(U-WIRE) RALEIGH, N.C. – Citing information from the Presidential Inaugural Committee, the Associated Press reports the majority of the $40 million raised to pay for the ceremonies came from $100,000 donations provided by companies with vested interests in manipulating future government decisions. Among the contributors cited:

o American Airlines, which is awaiting federal approval to buy TWA.

o AT&T, which wants to expand the number of customers a single cable television company can serve.

o Citigroup, which supports legislation that would make filing for bankruptcy more difficult.

o General Electric, which is awaiting federal approval to buy Honeywell.

o Microsoft, which the Justice Department is suing for antitrust violations.

o Rupert Murdoch, chairman of News Corporation, who supports legislation to let television networks own more stations.

o Office of the Commissioner of Major League Baseball, which opposes legislation to block use of tax-exempt bonds to finance new sports facilities.

o Pharmaceutical Research and Manufacturers Association, which opposes legislation to add prescription drug benefits to Medicare.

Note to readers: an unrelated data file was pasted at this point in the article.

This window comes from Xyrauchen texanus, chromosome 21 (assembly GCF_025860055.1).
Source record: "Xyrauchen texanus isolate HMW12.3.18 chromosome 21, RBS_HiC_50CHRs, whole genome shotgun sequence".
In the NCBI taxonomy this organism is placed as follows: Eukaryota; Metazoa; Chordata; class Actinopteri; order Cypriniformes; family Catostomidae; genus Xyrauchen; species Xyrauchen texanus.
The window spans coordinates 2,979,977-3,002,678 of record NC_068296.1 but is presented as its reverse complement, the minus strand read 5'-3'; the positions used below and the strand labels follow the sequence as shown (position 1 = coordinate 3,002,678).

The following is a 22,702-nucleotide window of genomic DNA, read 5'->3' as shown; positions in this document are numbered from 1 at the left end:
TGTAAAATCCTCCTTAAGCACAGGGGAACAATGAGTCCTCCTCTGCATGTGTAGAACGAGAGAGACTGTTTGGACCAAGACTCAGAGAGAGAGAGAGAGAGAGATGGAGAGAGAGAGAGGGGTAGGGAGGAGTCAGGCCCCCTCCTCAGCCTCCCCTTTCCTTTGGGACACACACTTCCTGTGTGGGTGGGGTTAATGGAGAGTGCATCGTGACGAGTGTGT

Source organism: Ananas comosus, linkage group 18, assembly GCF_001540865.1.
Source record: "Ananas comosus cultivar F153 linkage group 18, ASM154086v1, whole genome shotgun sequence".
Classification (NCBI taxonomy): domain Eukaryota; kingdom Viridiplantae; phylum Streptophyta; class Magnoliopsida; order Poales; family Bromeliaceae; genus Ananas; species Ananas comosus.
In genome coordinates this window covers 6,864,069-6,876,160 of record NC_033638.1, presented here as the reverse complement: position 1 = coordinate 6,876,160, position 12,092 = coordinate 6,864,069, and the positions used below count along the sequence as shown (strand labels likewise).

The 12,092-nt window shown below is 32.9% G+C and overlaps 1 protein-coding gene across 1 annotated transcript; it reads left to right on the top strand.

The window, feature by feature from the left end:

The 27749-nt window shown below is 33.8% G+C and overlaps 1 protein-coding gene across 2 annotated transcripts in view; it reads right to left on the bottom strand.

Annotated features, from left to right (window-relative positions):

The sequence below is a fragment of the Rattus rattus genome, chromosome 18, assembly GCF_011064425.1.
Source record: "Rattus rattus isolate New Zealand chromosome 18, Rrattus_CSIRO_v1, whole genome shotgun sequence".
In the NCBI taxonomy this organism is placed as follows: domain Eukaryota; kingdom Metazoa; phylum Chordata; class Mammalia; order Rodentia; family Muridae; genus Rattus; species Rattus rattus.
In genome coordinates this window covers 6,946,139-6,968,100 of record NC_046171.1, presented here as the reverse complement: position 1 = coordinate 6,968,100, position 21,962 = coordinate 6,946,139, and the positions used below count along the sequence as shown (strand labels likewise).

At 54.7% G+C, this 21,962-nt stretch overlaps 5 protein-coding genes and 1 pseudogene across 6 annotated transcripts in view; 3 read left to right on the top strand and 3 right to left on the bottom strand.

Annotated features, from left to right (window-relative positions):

Of course, it’s the right of the companies under the First Amendment’s freedom of expression guarantees to express their support for Bush and their patriotism for the next president through their wallets; but the connections between the inaugural festivities are symbolic of the connections this big business administration will have throughout its four years.

Money is a medium for trade. In this context, cheap or rather, not so cheap pomp and circumstance is being traded for invaluable political power – or at least political influence.

The notion that freedom means freedom from government bureaucracy ignores that fact that other large, powerful organizations – like corporations and special interest consortiums – can be just as detrimental if not more so, thanks to their under-represented presence in mainstream politics.

As our capital city inevitably becomes the hotbed of partisan bickering it has always been, this inauguration proves we should tune out the loud, catch-phrased hoopla and strain to hear the sweet million-dollar somethings corporate America is whispering into the new administration’s ear.

-Staff editorial
The Technician (North Carolina State U.)

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